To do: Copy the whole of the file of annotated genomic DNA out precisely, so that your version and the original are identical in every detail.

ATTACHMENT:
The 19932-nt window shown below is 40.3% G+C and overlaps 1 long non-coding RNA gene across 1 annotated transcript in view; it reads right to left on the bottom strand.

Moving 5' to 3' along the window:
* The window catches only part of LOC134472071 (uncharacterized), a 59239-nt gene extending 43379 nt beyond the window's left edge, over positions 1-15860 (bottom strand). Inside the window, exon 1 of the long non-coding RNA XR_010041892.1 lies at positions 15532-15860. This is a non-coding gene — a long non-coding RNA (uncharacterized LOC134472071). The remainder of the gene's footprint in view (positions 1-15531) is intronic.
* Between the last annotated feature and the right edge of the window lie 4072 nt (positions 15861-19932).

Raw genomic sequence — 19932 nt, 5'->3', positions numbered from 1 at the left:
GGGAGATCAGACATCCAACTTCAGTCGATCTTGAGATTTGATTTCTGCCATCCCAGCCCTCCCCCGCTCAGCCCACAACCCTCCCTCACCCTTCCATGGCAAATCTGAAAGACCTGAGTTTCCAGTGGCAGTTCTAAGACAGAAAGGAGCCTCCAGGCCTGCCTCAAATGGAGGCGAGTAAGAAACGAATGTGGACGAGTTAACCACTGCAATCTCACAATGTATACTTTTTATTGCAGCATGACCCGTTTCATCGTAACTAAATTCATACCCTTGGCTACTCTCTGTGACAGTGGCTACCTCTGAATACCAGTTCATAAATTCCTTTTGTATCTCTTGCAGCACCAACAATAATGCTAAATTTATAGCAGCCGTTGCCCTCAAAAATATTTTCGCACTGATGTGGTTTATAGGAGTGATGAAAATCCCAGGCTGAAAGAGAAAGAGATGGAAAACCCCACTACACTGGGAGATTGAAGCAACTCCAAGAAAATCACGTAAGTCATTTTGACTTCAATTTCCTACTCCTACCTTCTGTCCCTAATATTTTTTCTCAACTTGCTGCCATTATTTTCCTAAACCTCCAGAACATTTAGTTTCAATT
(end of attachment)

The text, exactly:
The 19932-nt window shown below is 40.3% G+C and overlaps 1 long non-coding RNA gene across 1 annotated transcript in view; it reads right to left on the bottom strand.

Moving 5' to 3' along the window:
* The window catches only part of LOC134472071 (uncharacterized), a 59239-nt gene extending 43379 nt beyond the window's left edge, over positions 1-15860 (bottom strand). Inside the window, exon 1 of the long non-coding RNA XR_010041892.1 lies at positions 15532-15860. This is a non-coding gene — a long non-coding RNA (uncharacterized LOC134472071). The remainder of the gene's footprint in view (positions 1-15531) is intronic.
* Between the last annotated feature and the right edge of the window lie 4072 nt (positions 15861-19932).

Raw genomic sequence — 19932 nt, 5'->3', positions numbered from 1 at the left:
GGGAGATCAGACATCCAACTTCAGTCGATCTTGAGATTTGATTTCTGCCATCCCAGCCCTCCCCCGCTCAGCCCACAACCCTCCCTCACCCTTCCATGGCAAATCTGAAAGACCTGAGTTTCCAGTGGCAGTTCTAAGACAGAAAGGAGCCTCCAGGCCTGCCTCAAATGGAGGCGAGTAAGAAACGAATGTGGACGAGTTAACCACTGCAATCTCACAATGTATACTTTTTATTGCAGCATGACCCGTTTCATCGTAACTAAATTCATACCCTTGGCTACTCTCTGTGACAGTGGCTACCTCTGAATACCAGTTCATAAATTCCTTTTGTATCTCTTGCAGCACCAACAATAATGCTAAATTTATAGCAGCCGTTGCCCTCAAAAATATTTTCGCACTGATGTGGTTTATAGGAGTGATGAAAATCCCAGGCTGAAAGAGAAAGAGATGGAAAACCCCACTACACTGGGAGATTGAAGCAACTCCAAGAAAATCACGTAAGTCATTTTGACTTCAATTTCCTACTCCTACCTTCTGTCCCTAATATTTTTTCTCAACTTGCTGCCATTATTTTCCTAAACCTCCAGAACATTTAGTTTCAATT